Meanwhile, this tuition spike has left cyber-charters in Pennsylvania flush with surplus resources. More than half of the additional funding cyber-charters received from districts in 2020-21 was not even used for student expenses. Rather, cyber- charters funneled over $170 million into their general fund balances that, unlike school districts, have no statutory limits.

Steven Singer asks a reasonable question: Why is a Gates-Funded, anti-union, pro-charter advocacy group part of Pennsylvania’s effort to end the teacher shortage?

That would be TeachPlus.

Singer begins:

So Pennsylvania has unveiled a new plan to stop the exodus with the help of an organization pushing the same policies that made teaching undesirable in the first place.

The state’s Department of Education (PDE) announced its plan to stop the state’s teacher exodus today.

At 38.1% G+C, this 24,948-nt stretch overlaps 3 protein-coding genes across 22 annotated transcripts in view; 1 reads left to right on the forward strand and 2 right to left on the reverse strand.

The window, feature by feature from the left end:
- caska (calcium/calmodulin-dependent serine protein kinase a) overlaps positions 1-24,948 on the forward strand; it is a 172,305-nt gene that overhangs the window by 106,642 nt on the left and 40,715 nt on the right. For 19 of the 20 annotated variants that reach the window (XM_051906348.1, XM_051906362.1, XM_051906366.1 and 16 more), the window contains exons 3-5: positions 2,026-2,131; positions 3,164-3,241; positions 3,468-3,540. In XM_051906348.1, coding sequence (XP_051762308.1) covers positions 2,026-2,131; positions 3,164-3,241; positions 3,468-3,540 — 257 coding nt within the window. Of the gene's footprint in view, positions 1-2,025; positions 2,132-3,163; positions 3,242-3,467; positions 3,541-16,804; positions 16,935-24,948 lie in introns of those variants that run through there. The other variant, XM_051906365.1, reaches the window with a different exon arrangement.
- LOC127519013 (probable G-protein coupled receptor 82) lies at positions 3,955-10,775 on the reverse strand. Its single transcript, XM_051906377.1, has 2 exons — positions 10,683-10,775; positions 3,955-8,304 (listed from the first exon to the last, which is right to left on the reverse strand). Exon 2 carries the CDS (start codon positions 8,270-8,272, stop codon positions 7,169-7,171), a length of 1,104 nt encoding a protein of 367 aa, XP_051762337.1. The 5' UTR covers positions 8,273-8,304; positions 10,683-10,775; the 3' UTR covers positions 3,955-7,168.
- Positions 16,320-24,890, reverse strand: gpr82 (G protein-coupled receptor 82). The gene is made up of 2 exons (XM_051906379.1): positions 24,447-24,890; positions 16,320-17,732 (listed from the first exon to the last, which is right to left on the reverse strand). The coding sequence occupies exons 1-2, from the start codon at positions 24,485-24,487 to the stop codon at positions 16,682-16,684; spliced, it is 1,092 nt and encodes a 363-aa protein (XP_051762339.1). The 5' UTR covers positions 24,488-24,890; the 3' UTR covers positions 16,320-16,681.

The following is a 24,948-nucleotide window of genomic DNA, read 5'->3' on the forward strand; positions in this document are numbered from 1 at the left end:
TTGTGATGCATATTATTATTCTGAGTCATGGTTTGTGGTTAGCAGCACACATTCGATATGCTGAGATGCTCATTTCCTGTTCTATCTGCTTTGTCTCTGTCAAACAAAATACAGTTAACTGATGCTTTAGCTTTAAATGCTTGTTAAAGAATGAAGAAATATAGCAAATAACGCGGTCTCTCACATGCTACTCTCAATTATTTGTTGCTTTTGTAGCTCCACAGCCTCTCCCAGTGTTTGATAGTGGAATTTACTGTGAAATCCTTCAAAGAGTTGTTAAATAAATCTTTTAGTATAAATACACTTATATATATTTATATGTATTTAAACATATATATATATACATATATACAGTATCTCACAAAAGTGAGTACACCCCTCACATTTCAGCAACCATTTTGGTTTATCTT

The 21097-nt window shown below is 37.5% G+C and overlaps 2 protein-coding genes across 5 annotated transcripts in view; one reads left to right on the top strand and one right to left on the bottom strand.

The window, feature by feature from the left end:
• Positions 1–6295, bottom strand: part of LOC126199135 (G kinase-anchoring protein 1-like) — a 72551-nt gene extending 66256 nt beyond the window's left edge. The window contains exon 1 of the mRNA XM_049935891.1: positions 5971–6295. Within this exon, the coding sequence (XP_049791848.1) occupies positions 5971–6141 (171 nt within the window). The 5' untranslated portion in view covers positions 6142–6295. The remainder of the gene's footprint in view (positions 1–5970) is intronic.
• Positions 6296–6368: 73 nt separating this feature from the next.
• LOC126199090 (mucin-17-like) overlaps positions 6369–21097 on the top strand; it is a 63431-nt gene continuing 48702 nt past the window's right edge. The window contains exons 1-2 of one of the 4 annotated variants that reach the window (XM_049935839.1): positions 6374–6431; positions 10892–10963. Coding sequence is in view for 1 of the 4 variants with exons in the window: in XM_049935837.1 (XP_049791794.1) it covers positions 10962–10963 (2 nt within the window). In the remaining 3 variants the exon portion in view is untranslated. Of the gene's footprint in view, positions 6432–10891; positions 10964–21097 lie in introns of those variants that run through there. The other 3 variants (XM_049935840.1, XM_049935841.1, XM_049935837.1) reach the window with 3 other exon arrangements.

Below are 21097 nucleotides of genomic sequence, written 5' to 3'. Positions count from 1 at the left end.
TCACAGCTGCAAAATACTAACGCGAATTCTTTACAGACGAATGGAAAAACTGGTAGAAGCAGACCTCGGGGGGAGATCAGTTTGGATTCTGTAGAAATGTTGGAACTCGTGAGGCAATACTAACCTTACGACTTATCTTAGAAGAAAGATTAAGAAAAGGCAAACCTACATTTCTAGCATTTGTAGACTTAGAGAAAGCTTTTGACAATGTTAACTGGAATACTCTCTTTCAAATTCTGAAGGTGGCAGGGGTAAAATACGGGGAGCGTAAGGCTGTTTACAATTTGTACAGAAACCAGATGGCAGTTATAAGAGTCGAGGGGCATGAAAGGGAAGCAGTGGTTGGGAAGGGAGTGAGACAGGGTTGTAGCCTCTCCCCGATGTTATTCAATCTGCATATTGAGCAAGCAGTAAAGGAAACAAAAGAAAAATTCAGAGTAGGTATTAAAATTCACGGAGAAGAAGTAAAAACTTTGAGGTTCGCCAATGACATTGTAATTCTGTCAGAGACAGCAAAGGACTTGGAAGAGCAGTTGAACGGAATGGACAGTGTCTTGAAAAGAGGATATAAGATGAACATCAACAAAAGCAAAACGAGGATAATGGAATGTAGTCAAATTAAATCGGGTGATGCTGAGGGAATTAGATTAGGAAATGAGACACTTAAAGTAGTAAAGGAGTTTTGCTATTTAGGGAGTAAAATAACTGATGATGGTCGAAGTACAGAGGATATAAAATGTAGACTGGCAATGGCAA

One of the four people introducing the plan at the Harrisburg press conference was Laura Boyce, Pennsylvania executive director of Teach Plus.

Why is this surprising?

Teach Plus is a national 501(c)(3) nonprofit organization that works to select and train teachers to push its political agenda.

What is that agenda?

Teach Plus has embraced the practice of widespread staff firings as a strategy for school improvement.

Teach Plus mandates that test scores be a significant part of teacher evaluation.

Teach Plus advocates against seniority and claims that unions stifle innovation.

Teach Plus has received more than $27 million from the Gates Foundation and substantial donations from the Walton Family Foundation.

How can an organization dedicated to the same ideas that prompted the exodus turn around and stop the evacuation!?

That’s like hiring a pyromaniac as a fire fighter!

Read on.

A former Republican State Senator and the former State Auditor, a Democrat, wrote to argue on behalf of reforming the charter school law.

Bernie O’Neill (R-29, Bucks) is a former special education teacher for more than 25 years and a 16-year former member of the Pennsylvania House of Representatives.